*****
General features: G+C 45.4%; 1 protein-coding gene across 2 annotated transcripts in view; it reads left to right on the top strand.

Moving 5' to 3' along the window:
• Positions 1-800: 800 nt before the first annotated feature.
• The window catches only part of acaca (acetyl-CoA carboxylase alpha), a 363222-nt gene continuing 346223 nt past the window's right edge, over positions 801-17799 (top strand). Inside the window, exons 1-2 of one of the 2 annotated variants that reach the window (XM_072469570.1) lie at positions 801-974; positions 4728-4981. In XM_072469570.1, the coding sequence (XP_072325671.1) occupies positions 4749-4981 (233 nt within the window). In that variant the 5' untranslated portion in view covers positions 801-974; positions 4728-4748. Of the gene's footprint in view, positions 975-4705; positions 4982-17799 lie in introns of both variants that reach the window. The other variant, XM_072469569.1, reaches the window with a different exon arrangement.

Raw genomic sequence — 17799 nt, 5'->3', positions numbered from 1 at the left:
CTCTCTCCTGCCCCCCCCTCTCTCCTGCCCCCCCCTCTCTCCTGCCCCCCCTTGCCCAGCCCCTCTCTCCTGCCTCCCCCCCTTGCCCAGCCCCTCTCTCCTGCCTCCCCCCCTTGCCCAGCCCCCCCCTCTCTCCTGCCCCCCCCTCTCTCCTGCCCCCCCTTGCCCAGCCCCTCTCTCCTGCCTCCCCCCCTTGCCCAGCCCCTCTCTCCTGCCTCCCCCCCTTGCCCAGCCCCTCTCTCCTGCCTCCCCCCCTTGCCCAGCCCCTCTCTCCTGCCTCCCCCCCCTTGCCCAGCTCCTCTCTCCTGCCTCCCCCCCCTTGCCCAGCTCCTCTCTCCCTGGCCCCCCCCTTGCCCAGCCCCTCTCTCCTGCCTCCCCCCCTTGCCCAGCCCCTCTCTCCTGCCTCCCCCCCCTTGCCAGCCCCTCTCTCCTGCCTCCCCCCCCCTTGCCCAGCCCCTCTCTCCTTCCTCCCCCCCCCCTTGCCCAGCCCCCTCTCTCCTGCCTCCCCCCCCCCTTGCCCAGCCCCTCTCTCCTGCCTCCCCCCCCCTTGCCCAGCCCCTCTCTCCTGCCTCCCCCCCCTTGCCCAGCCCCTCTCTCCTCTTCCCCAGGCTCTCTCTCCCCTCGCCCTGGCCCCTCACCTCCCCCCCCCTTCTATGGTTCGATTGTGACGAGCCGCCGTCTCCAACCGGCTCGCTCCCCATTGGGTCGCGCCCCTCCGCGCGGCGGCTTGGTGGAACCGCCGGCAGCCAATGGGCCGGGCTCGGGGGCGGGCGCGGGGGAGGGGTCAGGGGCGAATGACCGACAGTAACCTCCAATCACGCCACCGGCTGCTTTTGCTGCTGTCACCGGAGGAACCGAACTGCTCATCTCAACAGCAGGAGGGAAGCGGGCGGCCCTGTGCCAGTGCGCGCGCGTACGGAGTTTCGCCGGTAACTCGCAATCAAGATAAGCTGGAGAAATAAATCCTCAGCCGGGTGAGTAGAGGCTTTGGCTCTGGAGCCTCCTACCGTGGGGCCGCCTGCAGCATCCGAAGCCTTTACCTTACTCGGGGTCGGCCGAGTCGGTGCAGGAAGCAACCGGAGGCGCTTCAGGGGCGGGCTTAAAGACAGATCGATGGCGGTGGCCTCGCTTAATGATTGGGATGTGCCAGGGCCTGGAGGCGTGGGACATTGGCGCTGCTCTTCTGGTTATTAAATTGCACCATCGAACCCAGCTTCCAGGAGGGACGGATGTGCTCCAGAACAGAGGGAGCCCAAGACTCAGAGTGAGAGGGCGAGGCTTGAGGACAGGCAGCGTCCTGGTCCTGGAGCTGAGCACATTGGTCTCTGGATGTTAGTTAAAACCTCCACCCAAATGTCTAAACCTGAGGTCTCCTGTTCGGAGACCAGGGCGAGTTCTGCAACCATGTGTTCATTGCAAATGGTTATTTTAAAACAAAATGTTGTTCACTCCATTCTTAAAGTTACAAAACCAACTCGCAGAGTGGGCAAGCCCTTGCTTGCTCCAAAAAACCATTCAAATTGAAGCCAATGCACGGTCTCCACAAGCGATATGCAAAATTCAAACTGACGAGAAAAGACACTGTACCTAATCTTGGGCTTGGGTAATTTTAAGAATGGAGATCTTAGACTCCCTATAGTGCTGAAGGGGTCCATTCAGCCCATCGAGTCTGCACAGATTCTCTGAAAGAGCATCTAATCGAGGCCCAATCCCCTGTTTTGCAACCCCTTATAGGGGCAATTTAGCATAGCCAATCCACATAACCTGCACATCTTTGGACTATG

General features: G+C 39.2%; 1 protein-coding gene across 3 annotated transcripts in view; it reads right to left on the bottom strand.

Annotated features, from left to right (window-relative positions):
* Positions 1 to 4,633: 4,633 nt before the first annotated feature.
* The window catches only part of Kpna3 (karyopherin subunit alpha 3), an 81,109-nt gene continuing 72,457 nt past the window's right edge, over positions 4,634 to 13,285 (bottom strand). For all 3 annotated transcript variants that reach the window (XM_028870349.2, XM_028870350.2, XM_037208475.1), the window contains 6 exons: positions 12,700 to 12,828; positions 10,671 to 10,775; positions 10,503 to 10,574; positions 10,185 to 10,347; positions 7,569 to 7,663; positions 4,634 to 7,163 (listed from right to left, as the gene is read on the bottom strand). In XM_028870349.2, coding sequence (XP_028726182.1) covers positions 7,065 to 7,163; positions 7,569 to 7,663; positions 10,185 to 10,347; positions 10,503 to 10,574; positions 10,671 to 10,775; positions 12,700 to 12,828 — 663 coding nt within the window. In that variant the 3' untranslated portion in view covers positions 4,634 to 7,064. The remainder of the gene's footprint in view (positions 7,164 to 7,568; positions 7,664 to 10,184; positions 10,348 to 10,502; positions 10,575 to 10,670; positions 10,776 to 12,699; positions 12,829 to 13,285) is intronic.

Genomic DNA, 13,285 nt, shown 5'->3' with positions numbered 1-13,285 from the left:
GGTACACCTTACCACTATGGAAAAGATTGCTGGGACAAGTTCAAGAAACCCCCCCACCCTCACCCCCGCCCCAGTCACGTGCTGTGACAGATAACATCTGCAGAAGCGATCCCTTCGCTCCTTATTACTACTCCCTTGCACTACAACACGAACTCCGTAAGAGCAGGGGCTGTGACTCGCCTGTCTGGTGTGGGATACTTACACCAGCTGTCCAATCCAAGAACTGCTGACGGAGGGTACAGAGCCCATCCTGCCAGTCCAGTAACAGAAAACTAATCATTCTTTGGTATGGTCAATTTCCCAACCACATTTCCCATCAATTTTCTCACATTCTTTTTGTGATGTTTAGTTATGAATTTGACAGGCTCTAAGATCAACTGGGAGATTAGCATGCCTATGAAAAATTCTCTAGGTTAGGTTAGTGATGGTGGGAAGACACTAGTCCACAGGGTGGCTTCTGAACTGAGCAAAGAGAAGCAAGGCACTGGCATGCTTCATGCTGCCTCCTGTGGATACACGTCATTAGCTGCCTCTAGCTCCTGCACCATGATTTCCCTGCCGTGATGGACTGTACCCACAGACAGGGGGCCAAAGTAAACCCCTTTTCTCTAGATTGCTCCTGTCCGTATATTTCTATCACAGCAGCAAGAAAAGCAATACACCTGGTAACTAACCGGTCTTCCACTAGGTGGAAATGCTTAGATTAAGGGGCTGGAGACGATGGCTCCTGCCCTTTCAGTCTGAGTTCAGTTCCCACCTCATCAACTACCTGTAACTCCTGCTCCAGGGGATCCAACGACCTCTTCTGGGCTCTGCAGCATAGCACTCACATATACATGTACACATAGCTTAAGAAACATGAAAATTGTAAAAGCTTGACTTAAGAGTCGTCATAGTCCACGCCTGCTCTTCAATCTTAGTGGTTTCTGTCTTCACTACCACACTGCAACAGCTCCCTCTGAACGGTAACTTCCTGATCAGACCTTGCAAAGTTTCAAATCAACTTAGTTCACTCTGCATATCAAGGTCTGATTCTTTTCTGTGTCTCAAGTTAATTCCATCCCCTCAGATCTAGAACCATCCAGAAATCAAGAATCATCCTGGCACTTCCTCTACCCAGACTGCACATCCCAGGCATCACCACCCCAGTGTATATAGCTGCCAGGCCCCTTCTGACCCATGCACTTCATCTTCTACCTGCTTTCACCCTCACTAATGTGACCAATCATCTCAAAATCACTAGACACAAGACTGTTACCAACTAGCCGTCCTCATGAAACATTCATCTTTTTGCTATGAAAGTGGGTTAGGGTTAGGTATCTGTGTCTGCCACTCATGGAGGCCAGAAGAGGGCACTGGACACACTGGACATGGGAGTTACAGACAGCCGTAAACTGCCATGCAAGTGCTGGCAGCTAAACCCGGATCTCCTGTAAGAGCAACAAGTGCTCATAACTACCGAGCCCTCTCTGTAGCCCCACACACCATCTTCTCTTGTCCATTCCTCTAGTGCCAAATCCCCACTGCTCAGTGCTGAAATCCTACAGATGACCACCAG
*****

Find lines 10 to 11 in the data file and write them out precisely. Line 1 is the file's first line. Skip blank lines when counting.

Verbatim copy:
* The window catches only part of Kpna3 (karyopherin subunit alpha 3), an 81,109-nt gene continuing 72,457 nt past the window's right edge, over positions 4,634 to 13,285 (bottom strand). For all 3 annotated transcript variants that reach the window (XM_028870349.2, XM_028870350.2, XM_037208475.1), the window contains 6 exons: positions 12,700 to 12,828; positions 10,671 to 10,775; positions 10,503 to 10,574; positions 10,185 to 10,347; positions 7,569 to 7,663; positions 4,634 to 7,163 (listed from right to left, as the gene is read on the bottom strand). In XM_028870349.2, coding sequence (XP_028726182.1) covers positions 7,065 to 7,163; positions 7,569 to 7,663; positions 10,185 to 10,347; positions 10,503 to 10,574; positions 10,671 to 10,775; positions 12,700 to 12,828 — 663 coding nt within the window. In that variant the 3' untranslated portion in view covers positions 4,634 to 7,064. The remainder of the gene's footprint in view (positions 7,164 to 7,568; positions 7,664 to 10,184; positions 10,348 to 10,502; positions 10,575 to 10,670; positions 10,776 to 12,699; positions 12,829 to 13,285) is intronic.

Genomic DNA, 13,285 nt, shown 5'->3' with positions numbered 1-13,285 from the left: